Select all the paths then choose Expand Appearance and Ungroup (Shift-Control-G) twice from the Object menu. As a result the strokes will turn into shapes and you can now fill them with a very dark shade of brown. At this point the tree is ready.

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Step 6

Here is another example. Following the previous steps you can create more complex trees like in the next image. After Expand, you can also go to Effect > Distort & Transform and apply the Roughen effect to get a more realistic tree.

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4. Create a Leaf Scatter Brush

Step 1

While the Art Brushes take the base symbol and stretch it along a specific path, Scatter Brushes take the symbol and scatters copies of it along the path. Basically there's a repetition of the base symbol depending on the brush settings.

The base symbol of the Scatter Brush in this case it's a leaf. We'll start from a basic shape again so grab the Ellipse Tool (L) and draw an ellipse having the dimensions shown (1). Use the Direct Selection Tool (A) to select only the top point then go to Object > Transform > Move, type 25px in the Vertical field and hit OK (2). Still having the top point selected, press the Convert selected anchor points to corner icon in the Control panel (3).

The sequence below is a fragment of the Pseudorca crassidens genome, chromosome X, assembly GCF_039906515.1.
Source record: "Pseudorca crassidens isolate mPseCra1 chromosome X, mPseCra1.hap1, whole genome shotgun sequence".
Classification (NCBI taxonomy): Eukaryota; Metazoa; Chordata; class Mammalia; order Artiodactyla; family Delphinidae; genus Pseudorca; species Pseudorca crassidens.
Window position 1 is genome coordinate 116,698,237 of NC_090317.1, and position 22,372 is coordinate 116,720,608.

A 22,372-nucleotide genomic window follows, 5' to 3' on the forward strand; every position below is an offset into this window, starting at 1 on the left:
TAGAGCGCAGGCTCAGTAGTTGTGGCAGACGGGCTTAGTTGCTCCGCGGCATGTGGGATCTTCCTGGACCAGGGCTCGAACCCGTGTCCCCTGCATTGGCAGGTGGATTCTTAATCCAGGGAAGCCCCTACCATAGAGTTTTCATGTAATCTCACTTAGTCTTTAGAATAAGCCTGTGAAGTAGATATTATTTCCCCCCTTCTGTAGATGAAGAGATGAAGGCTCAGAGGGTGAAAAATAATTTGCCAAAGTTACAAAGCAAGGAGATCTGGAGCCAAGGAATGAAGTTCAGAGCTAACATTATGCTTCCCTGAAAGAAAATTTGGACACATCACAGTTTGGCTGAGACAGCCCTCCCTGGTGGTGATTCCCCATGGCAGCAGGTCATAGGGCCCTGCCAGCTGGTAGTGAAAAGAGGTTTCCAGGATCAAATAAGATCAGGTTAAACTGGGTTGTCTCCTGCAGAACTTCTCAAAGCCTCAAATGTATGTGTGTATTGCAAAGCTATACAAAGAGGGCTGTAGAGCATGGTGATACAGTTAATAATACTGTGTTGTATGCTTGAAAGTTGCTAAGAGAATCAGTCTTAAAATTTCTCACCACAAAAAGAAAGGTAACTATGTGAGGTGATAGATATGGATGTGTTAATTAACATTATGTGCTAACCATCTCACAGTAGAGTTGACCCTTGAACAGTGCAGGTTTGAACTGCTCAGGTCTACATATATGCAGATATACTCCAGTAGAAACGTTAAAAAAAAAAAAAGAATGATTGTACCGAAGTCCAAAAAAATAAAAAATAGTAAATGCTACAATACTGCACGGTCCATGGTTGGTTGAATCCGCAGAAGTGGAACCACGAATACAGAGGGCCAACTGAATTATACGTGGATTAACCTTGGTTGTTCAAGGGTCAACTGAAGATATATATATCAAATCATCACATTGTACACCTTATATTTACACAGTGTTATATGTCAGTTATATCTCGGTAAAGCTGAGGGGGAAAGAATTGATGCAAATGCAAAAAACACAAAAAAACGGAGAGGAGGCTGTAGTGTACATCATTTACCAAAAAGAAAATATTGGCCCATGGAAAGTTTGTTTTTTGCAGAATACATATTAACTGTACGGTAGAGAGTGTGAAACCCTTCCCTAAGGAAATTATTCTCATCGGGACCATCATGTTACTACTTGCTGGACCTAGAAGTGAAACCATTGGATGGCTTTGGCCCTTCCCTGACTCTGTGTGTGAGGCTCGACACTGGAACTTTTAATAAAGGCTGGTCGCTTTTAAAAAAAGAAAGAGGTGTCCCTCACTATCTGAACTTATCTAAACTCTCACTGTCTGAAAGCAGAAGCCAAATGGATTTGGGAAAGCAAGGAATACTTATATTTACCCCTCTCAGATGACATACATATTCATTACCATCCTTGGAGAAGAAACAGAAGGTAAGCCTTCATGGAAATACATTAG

Finally, select the left and right anchor points with the Direct Selection Tool (A) and drag the top handles to make them a little longer. You will get a more rounded shape (4).

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Step 2

Next, take the Rectangle Tool (M) and draw a thin rectangle over the leaf-shape. Select both shapes and press Horizontal Align Center in the Align panel. Use the Direct Selection Tool (A) to select only the bottom left anchor point and move it 2px to the left by pressing the Left Arrow Key on your keyboard twice. Now, select the bottom right point and move it 2px to right.